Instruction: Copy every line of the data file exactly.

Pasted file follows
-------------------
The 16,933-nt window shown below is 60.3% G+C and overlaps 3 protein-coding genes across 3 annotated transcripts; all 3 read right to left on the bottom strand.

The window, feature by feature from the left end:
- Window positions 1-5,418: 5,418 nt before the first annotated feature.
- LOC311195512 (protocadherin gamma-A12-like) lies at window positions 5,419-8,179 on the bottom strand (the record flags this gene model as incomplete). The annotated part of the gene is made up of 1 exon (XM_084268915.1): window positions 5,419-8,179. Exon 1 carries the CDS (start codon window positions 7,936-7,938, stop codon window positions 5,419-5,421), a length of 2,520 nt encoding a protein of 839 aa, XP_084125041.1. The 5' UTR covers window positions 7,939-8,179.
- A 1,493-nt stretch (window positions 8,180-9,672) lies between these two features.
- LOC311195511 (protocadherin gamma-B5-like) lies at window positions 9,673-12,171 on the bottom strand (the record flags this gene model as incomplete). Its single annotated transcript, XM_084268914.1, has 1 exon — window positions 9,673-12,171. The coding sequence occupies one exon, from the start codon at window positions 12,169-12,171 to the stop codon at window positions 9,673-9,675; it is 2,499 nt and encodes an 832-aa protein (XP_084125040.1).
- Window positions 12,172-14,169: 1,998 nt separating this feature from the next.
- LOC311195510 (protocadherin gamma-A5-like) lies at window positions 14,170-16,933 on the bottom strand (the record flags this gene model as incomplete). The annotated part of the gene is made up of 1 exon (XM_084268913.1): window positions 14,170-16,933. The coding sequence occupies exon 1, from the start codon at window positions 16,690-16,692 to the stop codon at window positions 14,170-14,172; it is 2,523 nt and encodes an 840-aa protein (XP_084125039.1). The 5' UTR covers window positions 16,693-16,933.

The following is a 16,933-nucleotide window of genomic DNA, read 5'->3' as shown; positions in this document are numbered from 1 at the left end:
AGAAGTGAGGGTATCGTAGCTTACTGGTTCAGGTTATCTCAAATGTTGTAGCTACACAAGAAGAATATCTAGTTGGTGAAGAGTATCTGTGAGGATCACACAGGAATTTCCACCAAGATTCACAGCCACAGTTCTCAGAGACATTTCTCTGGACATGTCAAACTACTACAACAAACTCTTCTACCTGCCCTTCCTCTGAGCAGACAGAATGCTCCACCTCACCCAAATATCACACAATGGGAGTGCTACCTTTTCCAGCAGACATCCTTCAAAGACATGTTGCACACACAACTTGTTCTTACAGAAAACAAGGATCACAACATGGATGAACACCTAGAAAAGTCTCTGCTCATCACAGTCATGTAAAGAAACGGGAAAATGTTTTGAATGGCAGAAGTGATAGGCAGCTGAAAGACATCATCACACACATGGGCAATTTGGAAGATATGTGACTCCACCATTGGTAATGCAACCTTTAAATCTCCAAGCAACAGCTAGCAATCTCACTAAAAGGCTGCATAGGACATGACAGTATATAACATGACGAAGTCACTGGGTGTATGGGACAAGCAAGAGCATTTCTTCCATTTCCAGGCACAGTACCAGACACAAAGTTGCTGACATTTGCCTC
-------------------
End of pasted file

The 16,933-nt window shown below is 60.3% G+C and overlaps 3 protein-coding genes across 3 annotated transcripts; all 3 read right to left on the bottom strand.

The window, feature by feature from the left end:
- Window positions 1-5,418: 5,418 nt before the first annotated feature.
- LOC311195512 (protocadherin gamma-A12-like) lies at window positions 5,419-8,179 on the bottom strand (the record flags this gene model as incomplete). The annotated part of the gene is made up of 1 exon (XM_084268915.1): window positions 5,419-8,179. Exon 1 carries the CDS (start codon window positions 7,936-7,938, stop codon window positions 5,419-5,421), a length of 2,520 nt encoding a protein of 839 aa, XP_084125041.1. The 5' UTR covers window positions 7,939-8,179.
- A 1,493-nt stretch (window positions 8,180-9,672) lies between these two features.
- LOC311195511 (protocadherin gamma-B5-like) lies at window positions 9,673-12,171 on the bottom strand (the record flags this gene model as incomplete). Its single annotated transcript, XM_084268914.1, has 1 exon — window positions 9,673-12,171. The coding sequence occupies one exon, from the start codon at window positions 12,169-12,171 to the stop codon at window positions 9,673-9,675; it is 2,499 nt and encodes an 832-aa protein (XP_084125040.1).
- Window positions 12,172-14,169: 1,998 nt separating this feature from the next.
- LOC311195510 (protocadherin gamma-A5-like) lies at window positions 14,170-16,933 on the bottom strand (the record flags this gene model as incomplete). The annotated part of the gene is made up of 1 exon (XM_084268913.1): window positions 14,170-16,933. The coding sequence occupies exon 1, from the start codon at window positions 16,690-16,692 to the stop codon at window positions 14,170-14,172; it is 2,523 nt and encodes an 840-aa protein (XP_084125039.1). The 5' UTR covers window positions 16,693-16,933.

The following is a 16,933-nucleotide window of genomic DNA, read 5'->3' as shown; positions in this document are numbered from 1 at the left end:
AGAAGTGAGGGTATCGTAGCTTACTGGTTCAGGTTATCTCAAATGTTGTAGCTACACAAGAAGAATATCTAGTTGGTGAAGAGTATCTGTGAGGATCACACAGGAATTTCCACCAAGATTCACAGCCACAGTTCTCAGAGACATTTCTCTGGACATGTCAAACTACTACAACAAACTCTTCTACCTGCCCTTCCTCTGAGCAGACAGAATGCTCCACCTCACCCAAATATCACACAATGGGAGTGCTACCTTTTCCAGCAGACATCCTTCAAAGACATGTTGCACACACAACTTGTTCTTACAGAAAACAAGGATCACAACATGGATGAACACCTAGAAAAGTCTCTGCTCATCACAGTCATGTAAAGAAACGGGAAAATGTTTTGAATGGCAGAAGTGATAGGCAGCTGAAAGACATCATCACACACATGGGCAATTTGGAAGATATGTGACTCCACCATTGGTAATGCAACCTTTAAATCTCCAAGCAACAGCTAGCAATCTCACTAAAAGGCTGCATAGGACATGACAGTATATAACATGACGAAGTCACTGGGTGTATGGGACAAGCAAGAGCATTTCTTCCATTTCCAGGCACAGTACCAGACACAAAGTTGCTGACATTTGCCTC